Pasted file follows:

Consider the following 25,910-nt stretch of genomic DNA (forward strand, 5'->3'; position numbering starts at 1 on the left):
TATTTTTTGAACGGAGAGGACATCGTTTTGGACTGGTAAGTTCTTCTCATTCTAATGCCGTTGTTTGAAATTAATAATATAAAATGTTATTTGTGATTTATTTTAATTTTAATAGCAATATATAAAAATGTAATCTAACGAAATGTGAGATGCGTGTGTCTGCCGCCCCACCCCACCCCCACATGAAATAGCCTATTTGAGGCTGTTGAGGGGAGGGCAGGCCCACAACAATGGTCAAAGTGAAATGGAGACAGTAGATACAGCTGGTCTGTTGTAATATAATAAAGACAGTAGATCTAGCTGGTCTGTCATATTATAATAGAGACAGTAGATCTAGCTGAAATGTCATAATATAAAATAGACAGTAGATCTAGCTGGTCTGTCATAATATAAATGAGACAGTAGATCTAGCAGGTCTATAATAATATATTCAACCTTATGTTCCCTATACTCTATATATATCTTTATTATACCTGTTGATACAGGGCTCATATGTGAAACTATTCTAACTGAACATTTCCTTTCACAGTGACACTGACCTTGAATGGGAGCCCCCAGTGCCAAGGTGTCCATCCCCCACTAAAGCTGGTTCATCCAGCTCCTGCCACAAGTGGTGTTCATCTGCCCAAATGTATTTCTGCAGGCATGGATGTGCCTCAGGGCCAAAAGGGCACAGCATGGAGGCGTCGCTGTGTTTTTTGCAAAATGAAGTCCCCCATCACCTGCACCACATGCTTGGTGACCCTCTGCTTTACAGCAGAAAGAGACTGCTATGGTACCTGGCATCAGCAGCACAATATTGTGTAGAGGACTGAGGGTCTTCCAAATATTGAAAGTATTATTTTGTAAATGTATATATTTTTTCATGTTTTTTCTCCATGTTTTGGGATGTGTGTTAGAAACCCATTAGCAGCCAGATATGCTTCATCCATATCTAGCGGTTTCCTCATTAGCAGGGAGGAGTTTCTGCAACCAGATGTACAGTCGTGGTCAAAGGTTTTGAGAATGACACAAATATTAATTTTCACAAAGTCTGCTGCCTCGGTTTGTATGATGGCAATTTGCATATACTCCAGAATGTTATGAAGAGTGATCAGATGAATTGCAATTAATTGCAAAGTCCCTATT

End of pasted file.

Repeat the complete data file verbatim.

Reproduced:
Consider the following 25,910-nt stretch of genomic DNA (forward strand, 5'->3'; position numbering starts at 1 on the left):
TATTTTTTGAACGGAGAGGACATCGTTTTGGACTGGTAAGTTCTTCTCATTCTAATGCCGTTGTTTGAAATTAATAATATAAAATGTTATTTGTGATTTATTTTAATTTTAATAGCAATATATAAAAATGTAATCTAACGAAATGTGAGATGCGTGTGTCTGCCGCCCCACCCCACCCCCACATGAAATAGCCTATTTGAGGCTGTTGAGGGGAGGGCAGGCCCACAACAATGGTCAAAGTGAAATGGAGACAGTAGATACAGCTGGTCTGTTGTAATATAATAAAGACAGTAGATCTAGCTGGTCTGTCATATTATAATAGAGACAGTAGATCTAGCTGAAATGTCATAATATAAAATAGACAGTAGATCTAGCTGGTCTGTCATAATATAAATGAGACAGTAGATCTAGCAGGTCTATAATAATATATTCAACCTTATGTTCCCTATACTCTATATATATCTTTATTATACCTGTTGATACAGGGCTCATATGTGAAACTATTCTAACTGAACATTTCCTTTCACAGTGACACTGACCTTGAATGGGAGCCCCCAGTGCCAAGGTGTCCATCCCCCACTAAAGCTGGTTCATCCAGCTCCTGCCACAAGTGGTGTTCATCTGCCCAAATGTATTTCTGCAGGCATGGATGTGCCTCAGGGCCAAAAGGGCACAGCATGGAGGCGTCGCTGTGTTTTTTGCAAAATGAAGTCCCCCATCACCTGCACCACATGCTTGGTGACCCTCTGCTTTACAGCAGAAAGAGACTGCTATGGTACCTGGCATCAGCAGCACAATATTGTGTAGAGGACTGAGGGTCTTCCAAATATTGAAAGTATTATTTTGTAAATGTATATATTTTTTCATGTTTTTTCTCCATGTTTTGGGATGTGTGTTAGAAACCCATTAGCAGCCAGATATGCTTCATCCATATCTAGCGGTTTCCTCATTAGCAGGGAGGAGTTTCTGCAACCAGATGTACAGTCGTGGTCAAAGGTTTTGAGAATGACACAAATATTAATTTTCACAAAGTCTGCTGCCTCGGTTTGTATGATGGCAATTTGCATATACTCCAGAATGTTATGAAGAGTGATCAGATGAATTGCAATTAATTGCAAAGTCCCTATT